Who are Proud Boys and antifa?

President Trump mentioned a far-right group during the first presidential debate, kicking off online celebrations by its supporters.

“Proud Boys – stand back and stand by,” he said, in a response to a question asking him to condemn white supremacist and militia groups. Members of the group online took the answer as a call to prepare for action.

Mr Trump then insisted that violence was coming from far-left activists: “Somebody’s got to do something about antifa and the left, because this is not a right-wing problem.”

Joe Biden, the Democratic challenger, answered back: “Antifa is an idea, not an organisation. That is what [President Trump’s] FBI director said.”

Over the past few years, a number of fringe groups have been engaged in politically motivated violence on American streets. So who are Proud Boys and antifa?

  • This is what happened when an antifa activist met a Proud Boy

Proud Boys

Founded in 2016 by Canadian-British right-wing activist Gavin McInnes, the Proud Boys is a far-right, anti-immigrant, all-male group with a history of street violence against its left-wing opponents.

The group’s name is a reference to a song from the musical version of the Disney film Aladdin. Members often wear black and yellow Fred Perry polo shirts along with red “Make America Great Again” hats.

A Proud Boy must declare that he is “a Western chauvinist who refuses to apologise for creating the modern world”.

Their platform, such as it is, includes Trumpian ideas (“glorify the entrepreneur”, “close the border”) libertarianism (“give everyone a gun”, “end welfare”) and traditional gender roles (“venerate the housewife”).

They’re not exclusively white – yet have became notorious for violent political confrontations.

The Proud Boys and affiliated groups have faced off against antifa in a number of violent street rallies in the last two years, most notably in Oregon, Washington and New York. Two members were jailed last year for beating up antifa activists in New York.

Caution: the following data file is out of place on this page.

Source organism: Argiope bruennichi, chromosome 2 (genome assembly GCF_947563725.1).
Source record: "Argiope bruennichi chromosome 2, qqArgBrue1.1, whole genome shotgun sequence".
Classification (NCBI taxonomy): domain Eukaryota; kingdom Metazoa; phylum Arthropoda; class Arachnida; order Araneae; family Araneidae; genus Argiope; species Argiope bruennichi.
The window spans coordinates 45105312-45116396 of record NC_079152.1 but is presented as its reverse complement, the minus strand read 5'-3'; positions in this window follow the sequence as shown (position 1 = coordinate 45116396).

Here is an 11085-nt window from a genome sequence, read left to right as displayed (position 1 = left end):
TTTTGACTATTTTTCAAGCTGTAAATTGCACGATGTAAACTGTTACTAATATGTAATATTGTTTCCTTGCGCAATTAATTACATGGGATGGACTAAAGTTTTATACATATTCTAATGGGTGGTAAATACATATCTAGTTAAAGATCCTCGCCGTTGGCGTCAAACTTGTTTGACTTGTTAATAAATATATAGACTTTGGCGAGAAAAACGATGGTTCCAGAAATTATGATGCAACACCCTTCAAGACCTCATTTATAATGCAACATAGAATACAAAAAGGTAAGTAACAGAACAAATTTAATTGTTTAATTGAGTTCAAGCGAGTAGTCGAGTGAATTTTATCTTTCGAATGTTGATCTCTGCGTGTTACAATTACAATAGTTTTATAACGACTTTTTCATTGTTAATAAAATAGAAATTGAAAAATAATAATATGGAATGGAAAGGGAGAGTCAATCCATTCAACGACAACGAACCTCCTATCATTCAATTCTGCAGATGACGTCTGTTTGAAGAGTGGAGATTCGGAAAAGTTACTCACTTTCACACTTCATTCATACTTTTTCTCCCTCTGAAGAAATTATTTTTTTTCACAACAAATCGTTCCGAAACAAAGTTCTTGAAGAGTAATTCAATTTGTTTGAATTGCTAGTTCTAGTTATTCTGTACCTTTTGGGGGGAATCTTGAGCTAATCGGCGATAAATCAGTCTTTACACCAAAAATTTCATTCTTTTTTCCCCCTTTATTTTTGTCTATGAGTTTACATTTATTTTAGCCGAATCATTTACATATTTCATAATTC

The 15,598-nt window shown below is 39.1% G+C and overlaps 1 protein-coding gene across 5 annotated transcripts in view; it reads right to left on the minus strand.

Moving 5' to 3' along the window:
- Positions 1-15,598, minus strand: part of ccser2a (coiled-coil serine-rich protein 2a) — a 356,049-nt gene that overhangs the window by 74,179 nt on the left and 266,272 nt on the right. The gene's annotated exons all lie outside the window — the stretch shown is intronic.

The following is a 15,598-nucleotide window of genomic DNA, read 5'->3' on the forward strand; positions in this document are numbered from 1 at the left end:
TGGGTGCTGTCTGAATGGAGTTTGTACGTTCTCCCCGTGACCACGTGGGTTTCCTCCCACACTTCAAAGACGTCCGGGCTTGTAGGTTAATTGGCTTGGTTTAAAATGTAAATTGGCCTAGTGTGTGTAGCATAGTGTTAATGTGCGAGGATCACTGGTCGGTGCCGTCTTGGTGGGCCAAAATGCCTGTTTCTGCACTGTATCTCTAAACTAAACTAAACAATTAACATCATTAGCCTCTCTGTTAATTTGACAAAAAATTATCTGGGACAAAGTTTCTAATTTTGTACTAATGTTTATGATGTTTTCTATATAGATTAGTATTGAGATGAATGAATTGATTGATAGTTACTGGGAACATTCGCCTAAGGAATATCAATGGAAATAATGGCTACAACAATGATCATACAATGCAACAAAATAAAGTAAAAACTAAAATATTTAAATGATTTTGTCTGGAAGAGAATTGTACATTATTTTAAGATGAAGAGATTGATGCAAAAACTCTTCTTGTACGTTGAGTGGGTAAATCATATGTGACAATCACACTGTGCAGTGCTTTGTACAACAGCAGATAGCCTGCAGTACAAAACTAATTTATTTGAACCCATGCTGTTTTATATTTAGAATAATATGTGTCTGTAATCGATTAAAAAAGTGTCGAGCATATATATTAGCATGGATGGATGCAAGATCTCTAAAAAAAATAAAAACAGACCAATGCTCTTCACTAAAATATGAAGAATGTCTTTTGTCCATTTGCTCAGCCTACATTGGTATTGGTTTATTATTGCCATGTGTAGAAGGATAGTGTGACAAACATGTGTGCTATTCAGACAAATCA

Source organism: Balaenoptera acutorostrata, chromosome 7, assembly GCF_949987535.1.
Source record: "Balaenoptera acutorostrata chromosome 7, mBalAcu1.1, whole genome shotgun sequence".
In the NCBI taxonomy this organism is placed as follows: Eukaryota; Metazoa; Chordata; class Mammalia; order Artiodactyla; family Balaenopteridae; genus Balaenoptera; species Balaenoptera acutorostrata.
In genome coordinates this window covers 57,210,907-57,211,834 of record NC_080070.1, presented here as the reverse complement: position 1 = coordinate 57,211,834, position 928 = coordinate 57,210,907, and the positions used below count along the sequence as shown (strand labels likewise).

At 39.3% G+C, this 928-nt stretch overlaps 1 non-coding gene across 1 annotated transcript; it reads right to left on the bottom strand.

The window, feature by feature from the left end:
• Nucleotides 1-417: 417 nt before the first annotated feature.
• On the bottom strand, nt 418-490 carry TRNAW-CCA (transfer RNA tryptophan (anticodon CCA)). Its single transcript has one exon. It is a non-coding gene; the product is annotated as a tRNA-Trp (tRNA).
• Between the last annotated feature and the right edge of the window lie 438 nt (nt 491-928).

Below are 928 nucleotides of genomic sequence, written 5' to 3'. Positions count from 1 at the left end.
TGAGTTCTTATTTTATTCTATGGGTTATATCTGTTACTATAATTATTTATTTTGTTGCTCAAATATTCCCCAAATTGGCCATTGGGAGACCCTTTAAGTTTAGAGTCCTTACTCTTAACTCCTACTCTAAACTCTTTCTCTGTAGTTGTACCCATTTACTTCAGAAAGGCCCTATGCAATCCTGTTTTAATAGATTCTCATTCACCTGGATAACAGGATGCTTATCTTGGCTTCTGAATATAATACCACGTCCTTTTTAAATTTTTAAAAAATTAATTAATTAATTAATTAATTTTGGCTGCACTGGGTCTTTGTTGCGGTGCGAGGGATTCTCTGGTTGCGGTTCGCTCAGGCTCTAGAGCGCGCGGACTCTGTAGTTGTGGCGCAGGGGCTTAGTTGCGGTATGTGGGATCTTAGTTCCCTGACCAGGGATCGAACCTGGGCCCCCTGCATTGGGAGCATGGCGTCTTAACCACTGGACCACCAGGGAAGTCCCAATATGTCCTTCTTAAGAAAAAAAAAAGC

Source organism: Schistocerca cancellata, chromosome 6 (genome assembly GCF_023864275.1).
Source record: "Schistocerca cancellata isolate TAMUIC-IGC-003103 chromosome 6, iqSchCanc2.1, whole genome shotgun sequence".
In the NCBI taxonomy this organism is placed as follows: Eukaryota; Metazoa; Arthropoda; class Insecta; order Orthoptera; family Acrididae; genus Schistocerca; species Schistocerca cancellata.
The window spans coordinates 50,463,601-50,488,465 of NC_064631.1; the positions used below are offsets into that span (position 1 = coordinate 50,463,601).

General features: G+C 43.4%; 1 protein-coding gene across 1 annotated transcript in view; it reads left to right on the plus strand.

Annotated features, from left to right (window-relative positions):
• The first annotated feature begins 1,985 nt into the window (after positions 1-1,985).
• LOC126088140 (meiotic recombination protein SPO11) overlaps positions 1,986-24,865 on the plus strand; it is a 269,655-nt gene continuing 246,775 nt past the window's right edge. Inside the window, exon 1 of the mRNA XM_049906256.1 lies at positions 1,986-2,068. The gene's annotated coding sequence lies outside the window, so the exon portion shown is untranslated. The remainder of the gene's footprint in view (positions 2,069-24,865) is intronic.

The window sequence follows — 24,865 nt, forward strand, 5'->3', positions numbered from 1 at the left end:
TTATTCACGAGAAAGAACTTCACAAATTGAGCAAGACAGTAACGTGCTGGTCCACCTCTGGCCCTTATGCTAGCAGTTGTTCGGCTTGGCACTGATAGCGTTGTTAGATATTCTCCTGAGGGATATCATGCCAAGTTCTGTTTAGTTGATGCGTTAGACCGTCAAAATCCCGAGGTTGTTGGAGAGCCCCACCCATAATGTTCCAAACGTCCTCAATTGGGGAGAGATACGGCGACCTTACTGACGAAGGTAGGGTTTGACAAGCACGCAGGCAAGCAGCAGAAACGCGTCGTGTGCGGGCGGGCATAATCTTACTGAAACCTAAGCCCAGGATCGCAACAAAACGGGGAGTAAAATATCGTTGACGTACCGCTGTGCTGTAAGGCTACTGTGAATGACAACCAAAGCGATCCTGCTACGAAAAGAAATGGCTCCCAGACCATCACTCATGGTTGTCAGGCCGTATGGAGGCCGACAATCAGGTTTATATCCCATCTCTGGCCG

Facebook, Instagram, Twitter and YouTube have all banned the group from their platforms, and members and official chapters have been largely shunted towards less-popular networks.

Enrique Tarrio, the group’s current chairman, reacted to the debate on the alternative discussion network Parler: “Standing by sir…. I will stand down sir!!!”

McInnes publicly disassociated himself from the group in 2018, saying that he was taking the advice of his legal team.

But in a video reacting to Tuesday’s debate, he said (albeit not seeming entirely serious): “I control the Proud Boys, Donald. Do not stand down, do not stand back.”

On the chat app Telegram, Proud Boys shared the debate clip along with posts taunting antifa and incorporating the phrase “stand back, stand by” into the group’s logo.

Meanwhile, critics of the president loudly condemned him.

  • America’s extremist battle: Antifa v alt-right
  • Far-right and antifa face off in Portland

Antifa

Antifa, short for “anti-fascist”, is a loose affiliation of mostly far-left activists.

They include anarchists, but also communists and a few social democrats. What sets them apart is their willingness to use violence – in self-defence, they say.

The movement, which at one point almost entirely disappeared in the US, saw a surge of interest after the election of Donald Trump. They routinely clash with the far right.

The group has been prominent during Black Lives Matter protests in many major cities, and have been particularly associated with unrest in Portland, Oregon.

In late August, a self-described anti-fascist, 48-year-old Michael Reinoehl, shot and killed a supporter of Patriot Prayer, a Portland-area group that often marches with the Proud Boys.

Reinoehl was shot dead by police the following week.

Both groups are relatively small – and can count on, at the most, a few thousand active supporters. But their propensity for violence, particularly when they confront each other on American streets, has made them a much bigger topic of conversation than those numbers suggest.

  • US election 2020
  • Social media

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